Tonsorial Artists

Pipestone Flyer

    In early times barbers were known as tonsorial artists. They knew that when a man got married he carried a middle part in his hair, when a man was a master he has a left part in his head, and when you are a widower there is a right part in your head.

    They were also multitasked individuals. The barber pole of red, white, and blue was used to let people know that the individual could not only cut hair and shave beards, but also could perform tooth extraction, bloodletting and even some surgery. The traditional barber’s pole represented ‘Blood and Bandages’. Even in the late 1800s and early 1900s barbers were known to extract the odd tooth.  Over time the pole became the symbol for barbershops and haircuts.

    The first known tonsorial artist to set up shop in Leduc was Sam Gregory when he partnered with Jerry Boyce to set up his barbershop in the Waldorf Hotel. Prior to this most haircuts were done at home, if at all. His barbershop was a place to get a haircut and a shave as well as hear about the latest news. Sam was a colorful character and drew customers with his skill and his wit. Customers came and returned because Sam’s shop had become a place to exchange ideas and opinions. If you didn’t have an opinion Sam was only too glad to provide you with one.

    The Waldorf Hotel would continue to host a barbershop through the years and when it was rebuilt in 1949 they added a beauty salon.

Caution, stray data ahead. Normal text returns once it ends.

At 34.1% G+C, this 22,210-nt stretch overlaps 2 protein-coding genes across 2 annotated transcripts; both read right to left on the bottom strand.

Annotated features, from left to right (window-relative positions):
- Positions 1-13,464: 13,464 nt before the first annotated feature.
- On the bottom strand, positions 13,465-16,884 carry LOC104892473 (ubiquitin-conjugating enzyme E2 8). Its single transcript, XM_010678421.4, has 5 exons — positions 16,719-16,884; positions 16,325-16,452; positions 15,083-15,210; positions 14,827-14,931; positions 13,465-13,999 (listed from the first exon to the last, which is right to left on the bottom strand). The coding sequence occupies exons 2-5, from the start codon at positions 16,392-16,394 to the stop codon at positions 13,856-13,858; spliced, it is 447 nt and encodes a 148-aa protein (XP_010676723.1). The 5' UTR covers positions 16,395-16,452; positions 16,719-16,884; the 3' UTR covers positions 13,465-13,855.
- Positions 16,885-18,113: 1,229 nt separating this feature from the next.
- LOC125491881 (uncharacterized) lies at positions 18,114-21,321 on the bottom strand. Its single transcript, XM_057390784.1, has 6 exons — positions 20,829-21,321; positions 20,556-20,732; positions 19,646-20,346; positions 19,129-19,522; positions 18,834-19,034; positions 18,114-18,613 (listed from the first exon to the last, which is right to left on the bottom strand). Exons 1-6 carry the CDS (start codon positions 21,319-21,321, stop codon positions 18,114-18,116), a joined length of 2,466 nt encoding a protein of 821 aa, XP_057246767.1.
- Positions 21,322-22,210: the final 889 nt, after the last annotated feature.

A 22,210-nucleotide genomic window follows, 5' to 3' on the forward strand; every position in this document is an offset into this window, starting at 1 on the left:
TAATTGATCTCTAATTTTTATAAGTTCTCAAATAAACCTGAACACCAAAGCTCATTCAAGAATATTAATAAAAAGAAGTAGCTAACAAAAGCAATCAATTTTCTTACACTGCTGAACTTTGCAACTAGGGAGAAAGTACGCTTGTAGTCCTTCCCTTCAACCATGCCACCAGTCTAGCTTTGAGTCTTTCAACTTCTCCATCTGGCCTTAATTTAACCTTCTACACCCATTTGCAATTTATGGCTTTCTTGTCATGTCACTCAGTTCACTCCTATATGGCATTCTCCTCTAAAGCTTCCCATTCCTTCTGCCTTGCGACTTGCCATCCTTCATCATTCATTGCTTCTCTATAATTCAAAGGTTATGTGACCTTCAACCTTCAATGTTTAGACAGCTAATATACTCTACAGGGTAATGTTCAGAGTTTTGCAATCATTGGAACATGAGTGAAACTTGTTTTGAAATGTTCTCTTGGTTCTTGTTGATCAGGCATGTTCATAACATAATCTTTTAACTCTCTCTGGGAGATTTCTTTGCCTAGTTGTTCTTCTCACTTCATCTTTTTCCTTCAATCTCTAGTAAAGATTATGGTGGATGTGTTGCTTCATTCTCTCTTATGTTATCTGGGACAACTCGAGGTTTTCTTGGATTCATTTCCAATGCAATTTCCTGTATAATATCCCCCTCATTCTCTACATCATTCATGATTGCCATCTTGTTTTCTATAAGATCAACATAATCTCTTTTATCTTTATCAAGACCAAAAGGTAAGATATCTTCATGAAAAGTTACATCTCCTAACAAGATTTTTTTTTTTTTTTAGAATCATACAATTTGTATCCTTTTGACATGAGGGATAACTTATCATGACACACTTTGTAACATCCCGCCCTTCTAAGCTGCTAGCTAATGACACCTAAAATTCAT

In 1908 Albert Bonin established his barbershop and for the next 48 years cutting hair where, for a time, one could read a sign stating, “A shave and haircut for two bits” (25 cents).

    As Leduc continued to grow the need for additional barbers increased and in 1936 Arnold Klatt started his career as a barber in Leduc. After the fire that destroyed the Waldorf Hotel he established his barbershop on Main Street. Later he would add William (Bill) George Lebid as a partner in 1947. Lebid was born in 1920 at Shepenge, Alberta a small community located just north of Two Hills. He served in World War II and when he left the military in 1945 he had acquired the skill of a barber. Bill’s partnership with Klatt lasted for 23 years until 1970 and then the OK Barbershop would continue under Bill’s sole ownership until December of 1996 when he decided to retire after fifty years. Even after retirement Bill would continue to cut hair for his friends in his basement until 2007.

    Harry L. Nazarenko was born in the Cypress Hills and grew up in Maple Creek Saskatchewan. He arrived in Leduc in 1947 and soon set up his barbershop in the Waldorf Hotel. Shortly after Harry met the love of his life Mary. The two of them combined their skills and opened H & M Hairstyling and refurbished an old café to accommodate Harry’s barbershop and Mary’s hair salon. After thirty years Mary retired and in September of 2006 Harry retired after 62 years as a barber, selling his shop to Talal (Tom) Najmeddine.

    Tom moved his family to Leduc from Edmonton and changed the shop’s name to The Goodfellas Barbershop and began operation in early 2007. 

    Today Leduc has a number of places where one can go to get their hair styled and cut. However, The Goodfellas Barbershop remains the only shop on Main Street providing an opportunity to step into Leduc’s past and carries on the traditions first established by Sam Gregory in 1896. Goodfellas is the place where one can sit and relax, exchange the news of the day, and get a very decent haircut for a reasonable price.

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